Citizen juries & new democracy: Farrelly, Doyle, Walker, Belgiorno-Nettis, Brokman

By Sandra Edmunds, The Fifth Estate | 9 June 2016

Special Report: With development rampant across major Australian cities, many residents feel like they’ve lost a say in what happens to their communities. Public consultation seems token, and deals appear to be stitched up before concerned citizens can put in their two cents.

Communities are frustrated and angry.

It’s in this fraught environment that an alternative governance model known as a citizens’ jury is beginning to pop up more frequently as local and state government grapple with how to involve communities in public decision-making.

Citizens’ juries are operating in the City of Melbourne and the City of Greater Bendigo in Victoria, NSW’s Eurobodalla Shire and South Australia, and now Sydney’s Greater Sydney Commission is looking to go down the same route.

Independent non-partisan research organisation newDemocracy is responsible for rolling out many of the juries. Executive director Iain Walker says the organisation selects its projects in the areas where governments are least likely to gain public trust – crime, tax and urban planning.

“Think of all the decisions where there’s kicking and screaming,” he says.

A chance to participate

newDemocracy founder Luca Belgiorno-Nettis says there is a rigorous argument for random recruitment as a representative process of democratic engagement.

“We think the process of democracy has become unnecessarily adversarial and the election processes per se tend to make that adversarial context,” he says.

According to Belgiorno-Nettis, even governments themselves are beginning to recognise that best practice public engagement is, in fact, citizen jury-type models.

“It’s not your town hall meetings, it’s not your quantitative surveys, it’s not your focus groups, because each one of those fall short in a number of areas, not least of which is in fact representation, let alone deliberation.”

Planning raises its head as a hot issue

Elizabeth Farrelly, associate professor at the University of NSW Graduate School of Urbanism and Sydney Morning Herald columnist, says the model is a very interesting idea and not just for planning either.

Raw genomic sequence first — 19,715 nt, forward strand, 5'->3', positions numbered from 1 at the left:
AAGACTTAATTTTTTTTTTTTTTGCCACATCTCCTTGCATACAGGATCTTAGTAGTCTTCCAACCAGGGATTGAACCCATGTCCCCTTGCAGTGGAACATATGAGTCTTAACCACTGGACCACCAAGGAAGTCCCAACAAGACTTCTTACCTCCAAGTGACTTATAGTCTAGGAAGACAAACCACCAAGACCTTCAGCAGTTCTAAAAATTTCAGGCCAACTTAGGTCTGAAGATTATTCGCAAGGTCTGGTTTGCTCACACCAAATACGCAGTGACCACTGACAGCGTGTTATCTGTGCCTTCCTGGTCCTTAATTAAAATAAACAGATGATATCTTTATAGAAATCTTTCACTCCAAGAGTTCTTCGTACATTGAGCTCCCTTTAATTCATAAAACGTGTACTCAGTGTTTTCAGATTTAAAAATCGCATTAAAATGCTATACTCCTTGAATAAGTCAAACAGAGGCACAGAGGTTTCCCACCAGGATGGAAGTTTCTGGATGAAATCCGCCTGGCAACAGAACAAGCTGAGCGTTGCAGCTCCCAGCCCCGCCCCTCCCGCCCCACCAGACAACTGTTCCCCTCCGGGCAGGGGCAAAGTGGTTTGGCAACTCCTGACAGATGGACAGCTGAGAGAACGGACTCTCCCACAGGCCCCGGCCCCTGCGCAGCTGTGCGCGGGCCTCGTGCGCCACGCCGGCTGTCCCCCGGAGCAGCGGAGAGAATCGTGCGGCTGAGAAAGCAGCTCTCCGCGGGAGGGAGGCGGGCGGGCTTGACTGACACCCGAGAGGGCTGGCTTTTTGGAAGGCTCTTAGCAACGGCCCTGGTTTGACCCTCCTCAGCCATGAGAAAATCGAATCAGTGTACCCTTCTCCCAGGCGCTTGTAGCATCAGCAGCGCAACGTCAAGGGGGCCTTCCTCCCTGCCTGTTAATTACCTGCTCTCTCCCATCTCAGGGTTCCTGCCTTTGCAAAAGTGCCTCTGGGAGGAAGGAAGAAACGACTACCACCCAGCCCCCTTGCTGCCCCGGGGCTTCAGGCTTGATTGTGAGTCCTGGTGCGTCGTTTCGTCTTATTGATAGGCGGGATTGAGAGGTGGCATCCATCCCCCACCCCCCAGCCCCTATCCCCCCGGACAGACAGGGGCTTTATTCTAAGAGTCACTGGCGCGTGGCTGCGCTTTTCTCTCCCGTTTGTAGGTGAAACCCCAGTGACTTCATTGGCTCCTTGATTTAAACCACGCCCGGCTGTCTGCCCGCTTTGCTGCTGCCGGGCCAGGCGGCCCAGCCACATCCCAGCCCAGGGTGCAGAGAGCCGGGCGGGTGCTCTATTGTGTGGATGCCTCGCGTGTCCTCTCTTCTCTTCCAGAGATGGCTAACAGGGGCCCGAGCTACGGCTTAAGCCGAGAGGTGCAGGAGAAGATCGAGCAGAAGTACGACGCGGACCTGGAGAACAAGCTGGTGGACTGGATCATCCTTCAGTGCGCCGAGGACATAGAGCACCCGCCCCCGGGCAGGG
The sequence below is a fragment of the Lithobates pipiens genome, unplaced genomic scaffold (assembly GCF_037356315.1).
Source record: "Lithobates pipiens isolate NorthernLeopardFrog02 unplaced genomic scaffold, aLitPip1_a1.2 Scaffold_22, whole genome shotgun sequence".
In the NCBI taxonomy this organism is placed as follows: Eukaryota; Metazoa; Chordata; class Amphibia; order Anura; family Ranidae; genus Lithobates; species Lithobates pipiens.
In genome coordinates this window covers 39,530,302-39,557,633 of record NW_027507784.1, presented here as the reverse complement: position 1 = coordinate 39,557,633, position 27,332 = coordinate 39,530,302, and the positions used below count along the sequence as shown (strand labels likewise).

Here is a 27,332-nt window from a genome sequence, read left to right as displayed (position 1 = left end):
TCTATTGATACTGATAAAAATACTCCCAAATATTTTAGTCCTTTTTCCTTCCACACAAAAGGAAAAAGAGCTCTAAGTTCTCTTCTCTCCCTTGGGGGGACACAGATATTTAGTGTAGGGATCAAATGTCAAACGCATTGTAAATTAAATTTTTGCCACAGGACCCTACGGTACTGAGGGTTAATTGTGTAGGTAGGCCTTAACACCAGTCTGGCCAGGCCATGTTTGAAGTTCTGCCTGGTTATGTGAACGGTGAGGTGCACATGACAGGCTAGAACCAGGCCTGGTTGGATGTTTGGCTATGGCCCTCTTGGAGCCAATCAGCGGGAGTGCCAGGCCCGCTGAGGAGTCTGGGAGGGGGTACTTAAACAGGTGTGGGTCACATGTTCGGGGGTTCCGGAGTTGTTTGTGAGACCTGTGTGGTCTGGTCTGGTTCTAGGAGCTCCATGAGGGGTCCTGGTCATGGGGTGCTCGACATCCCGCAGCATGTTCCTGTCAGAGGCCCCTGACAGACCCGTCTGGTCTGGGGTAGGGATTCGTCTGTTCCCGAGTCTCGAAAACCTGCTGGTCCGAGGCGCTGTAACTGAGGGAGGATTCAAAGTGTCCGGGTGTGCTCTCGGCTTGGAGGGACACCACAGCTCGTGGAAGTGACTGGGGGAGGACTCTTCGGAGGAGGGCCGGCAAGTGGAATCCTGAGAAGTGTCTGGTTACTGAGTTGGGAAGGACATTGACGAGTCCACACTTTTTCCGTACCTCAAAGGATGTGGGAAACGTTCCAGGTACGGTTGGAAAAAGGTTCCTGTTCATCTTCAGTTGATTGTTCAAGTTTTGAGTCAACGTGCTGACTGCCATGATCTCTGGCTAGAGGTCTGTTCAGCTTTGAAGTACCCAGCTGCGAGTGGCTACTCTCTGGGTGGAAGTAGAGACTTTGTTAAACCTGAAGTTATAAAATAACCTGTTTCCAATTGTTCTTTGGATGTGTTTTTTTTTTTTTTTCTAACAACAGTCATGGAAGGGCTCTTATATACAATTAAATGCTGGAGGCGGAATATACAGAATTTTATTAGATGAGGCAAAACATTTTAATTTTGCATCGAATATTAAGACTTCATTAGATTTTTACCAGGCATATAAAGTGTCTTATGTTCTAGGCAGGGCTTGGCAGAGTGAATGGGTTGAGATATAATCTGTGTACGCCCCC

“We need ways of ensuring that the peoples’ voice is effective, and it’s not being effective,” she says. “For the first time since I’ve been in Australia, planning is now a hot issue. There is fury all over this state right now – coal seam gas, motorways, wetlands being built on, public land being sold off everywhere, trees being cut down. People are just furious about what is happening and clearly that is not being heard.”

Farrelly emphasises it’s important to thoroughly educate jurors on the issue at stake.

“I think you have to provide them with enough intellectual resources to do the job properly,” she says. “So it’s not just straight pluck people out of the pool and put them into a decision-making position.”

Developing a trade-off mindset

Walker points to the City of Melbourne’s 2014 People’s Panel and the City of Canada Bay in inner west Sydney Policy Panel as successful examples of the model.

“We have to get out of this wish-list mindset and into one of a trade-off mindset, and that is really the challenge of our democracy,” he says. “Democracy is not the vote, democracy is not simply a law of large numbers; it’s about taking an informed public decision that reflects the will of the people.”

Belgiorno-Nettis points out that the City of Canada Bay citizens’ jury was able to accept high-rise development for Rhodes in return for community facilities.

“When they looked at the developer contributions associated with that high rise, they were not really that fazed with having high rise given the sort of developer contributions that were coming back,” he says.

The full article HERE

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